AP Writer: Difficult To See Raptors Hold Their Own Against Cavs

Kyle Lowry had a pretty rough series against Miami – at least for the first few games. In fact, he averaged 17 points and shot just 23-of-65 (35.4 percent) from the floor through the first four games of the series. If you remove his 33-point Game 3 performance, those numbers dip to 11.7 points per game and 12-of-46 (26.1 percent) shooting.

All of which is to say he was pretty terrible.

“Yeah, the scoring was certainly the big thing,” Associated Press sportswriter Ian Harrison said on CBS Sports Radio’s Ferrall on the Bench. “I think, to be fair to Kyle Lowry, those other elements of his game, by and large, have been there throughout the playoffs. He had high assist games, he had been chipping in with the rebounds – certainly I don’t think anyone was accusing him of not trying hard, not going after those loose balls, whatever it might be. But the shot clearly was not falling for him – so much so that there were a lot of examples where he would get open looks and pass the ball up. He was obviously really reluctant to shoot.”

Lowry scored just seven points in 43 minutes in Toronto’s 102-96 overtime loss in Game 1. He shot 1-of-7 from three-point range. The one three he made was a half-court heave to send the game to overtime.

The Raptors lost anyway.

After the game, Lowry shot alone at the Air Canada Centre well after midnight.

“The only people left in the building were people picking up garbage from underneath the seats, and Lowry is there with his hoody on and his headphones on shooting on the main court for a while,” Harrison said. “There was nobody even rebounding for him, which I thought was a little odd and looking a little sad and lonely. But from Game 5 on, he and (DeMar) DeRozan both certainly seemed to get more and more comfortable with their shooting.”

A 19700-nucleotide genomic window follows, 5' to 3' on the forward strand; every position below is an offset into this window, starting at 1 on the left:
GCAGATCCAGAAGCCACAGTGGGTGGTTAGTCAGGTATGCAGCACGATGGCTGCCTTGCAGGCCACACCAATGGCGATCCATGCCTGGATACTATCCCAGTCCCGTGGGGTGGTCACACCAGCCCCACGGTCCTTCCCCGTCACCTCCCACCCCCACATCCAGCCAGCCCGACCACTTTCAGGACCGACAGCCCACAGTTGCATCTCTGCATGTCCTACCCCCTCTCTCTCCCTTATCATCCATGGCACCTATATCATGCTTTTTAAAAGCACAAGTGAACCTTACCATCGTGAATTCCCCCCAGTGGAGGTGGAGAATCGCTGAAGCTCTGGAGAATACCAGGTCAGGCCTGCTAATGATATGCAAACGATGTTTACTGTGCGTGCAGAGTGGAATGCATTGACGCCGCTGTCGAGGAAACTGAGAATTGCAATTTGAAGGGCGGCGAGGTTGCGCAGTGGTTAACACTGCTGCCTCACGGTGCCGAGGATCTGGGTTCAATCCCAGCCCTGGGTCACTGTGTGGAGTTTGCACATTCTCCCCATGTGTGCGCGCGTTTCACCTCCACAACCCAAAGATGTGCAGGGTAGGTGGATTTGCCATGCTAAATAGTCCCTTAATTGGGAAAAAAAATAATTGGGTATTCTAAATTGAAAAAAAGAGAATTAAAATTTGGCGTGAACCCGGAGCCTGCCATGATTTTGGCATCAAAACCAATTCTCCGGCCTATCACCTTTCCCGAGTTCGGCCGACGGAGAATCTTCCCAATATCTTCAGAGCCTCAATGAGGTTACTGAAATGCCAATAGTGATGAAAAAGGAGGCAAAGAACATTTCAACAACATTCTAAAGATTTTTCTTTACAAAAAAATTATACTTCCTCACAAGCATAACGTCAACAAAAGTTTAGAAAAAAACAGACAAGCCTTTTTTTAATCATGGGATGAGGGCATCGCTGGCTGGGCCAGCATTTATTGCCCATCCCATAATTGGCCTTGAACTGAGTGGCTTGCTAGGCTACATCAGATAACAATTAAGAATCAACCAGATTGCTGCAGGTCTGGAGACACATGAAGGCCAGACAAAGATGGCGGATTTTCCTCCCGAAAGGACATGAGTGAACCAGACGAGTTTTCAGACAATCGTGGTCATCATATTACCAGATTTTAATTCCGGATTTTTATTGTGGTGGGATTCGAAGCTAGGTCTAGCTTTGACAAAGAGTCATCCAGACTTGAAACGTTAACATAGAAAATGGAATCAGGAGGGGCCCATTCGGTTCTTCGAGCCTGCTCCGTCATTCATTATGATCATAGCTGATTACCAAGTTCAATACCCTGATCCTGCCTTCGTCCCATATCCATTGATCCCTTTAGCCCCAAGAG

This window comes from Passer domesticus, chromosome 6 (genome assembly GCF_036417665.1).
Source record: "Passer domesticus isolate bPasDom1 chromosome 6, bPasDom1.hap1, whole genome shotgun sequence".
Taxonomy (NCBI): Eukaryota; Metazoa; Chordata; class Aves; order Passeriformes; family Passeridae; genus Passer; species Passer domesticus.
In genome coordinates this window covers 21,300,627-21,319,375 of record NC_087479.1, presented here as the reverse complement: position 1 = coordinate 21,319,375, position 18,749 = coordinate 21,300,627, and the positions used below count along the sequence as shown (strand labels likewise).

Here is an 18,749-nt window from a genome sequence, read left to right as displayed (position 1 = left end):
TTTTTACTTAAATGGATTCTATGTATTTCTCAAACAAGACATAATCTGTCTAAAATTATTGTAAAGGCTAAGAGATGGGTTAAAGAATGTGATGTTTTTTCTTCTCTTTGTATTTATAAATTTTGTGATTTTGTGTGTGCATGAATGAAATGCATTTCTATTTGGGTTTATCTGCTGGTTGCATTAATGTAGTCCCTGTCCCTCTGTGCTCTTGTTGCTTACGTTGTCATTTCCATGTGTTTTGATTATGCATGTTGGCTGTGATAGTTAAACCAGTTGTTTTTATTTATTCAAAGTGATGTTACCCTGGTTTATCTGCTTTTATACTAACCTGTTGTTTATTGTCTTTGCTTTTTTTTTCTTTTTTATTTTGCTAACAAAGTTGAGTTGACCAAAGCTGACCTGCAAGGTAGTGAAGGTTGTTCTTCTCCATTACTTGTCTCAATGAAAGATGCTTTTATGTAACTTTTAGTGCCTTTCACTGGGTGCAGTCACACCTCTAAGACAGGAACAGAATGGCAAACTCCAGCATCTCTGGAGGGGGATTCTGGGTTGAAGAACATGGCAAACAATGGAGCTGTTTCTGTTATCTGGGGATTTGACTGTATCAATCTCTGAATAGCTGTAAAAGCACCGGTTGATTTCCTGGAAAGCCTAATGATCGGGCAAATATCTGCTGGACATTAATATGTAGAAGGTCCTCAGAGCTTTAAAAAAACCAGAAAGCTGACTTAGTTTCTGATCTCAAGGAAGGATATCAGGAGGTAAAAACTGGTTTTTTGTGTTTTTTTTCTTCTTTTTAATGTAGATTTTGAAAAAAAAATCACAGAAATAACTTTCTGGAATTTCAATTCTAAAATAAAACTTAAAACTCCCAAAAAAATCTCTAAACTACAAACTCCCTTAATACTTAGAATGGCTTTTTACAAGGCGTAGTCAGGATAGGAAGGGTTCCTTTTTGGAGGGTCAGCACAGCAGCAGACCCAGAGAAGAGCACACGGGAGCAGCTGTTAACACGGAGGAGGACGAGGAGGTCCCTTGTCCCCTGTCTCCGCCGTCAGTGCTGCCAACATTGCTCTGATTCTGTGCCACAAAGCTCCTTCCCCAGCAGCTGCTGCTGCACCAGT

Lowry scored 36 points in a Game 6 loss before playing his best all-around game of the series in a do-or-die Game 7. He finished with 35 points, nine assists, seven rebounds and four steals. He shot 11-of-20 from the floor and 5-of-7 from three. DeRozan added 28 points of his own.

Toronto survived.

“That was such a big plus for the Raptors in Game 7 against Miami,” Harrison said. “It’s hard to sort of say with any certainty whether that will carry over in the Cleveland series, but certainly Raptors fans are hoping their two All-Stars continue to shoot the ball well.”

Even if Lowry and DeRozan play well, many people give Toronto little chance of knocking off Cleveland – or even making the Cavs sweat a little.

“I think in Toronto the faithful here are trying to find a different narrative,” Harrison said. “I think there is some belief here.”

The Raptors went 2-1 against Cleveland this season, winning a pair of home games by a combined six points and losing at Cleveland in January by 22. Lowry scored a combined 70 points in Toronto’s two wins over the Cavs.

Still, can the Raptors actually beat the Cavs in a seven-game series? The locals say yes. Harrison cited a local online poll in which the most popular prediction had the Raptors winning in seven.

“I must confess that I thought the Raptors could lose in six to Miami, so I think I’m going to rule myself out of the prediction game,” Harrison said. “Nevertheless, it is difficult to see a scenario in which the Raptors, especially the Raptors without Jonas Valanciunas starting and healthy, can really hold their own in a seven-game series against this Cleveland team that has just run roughshod over every opponent it has seen in the playoffs.”

Game 1 is Tuesday in Cleveland at 8:30 p.m. ET.

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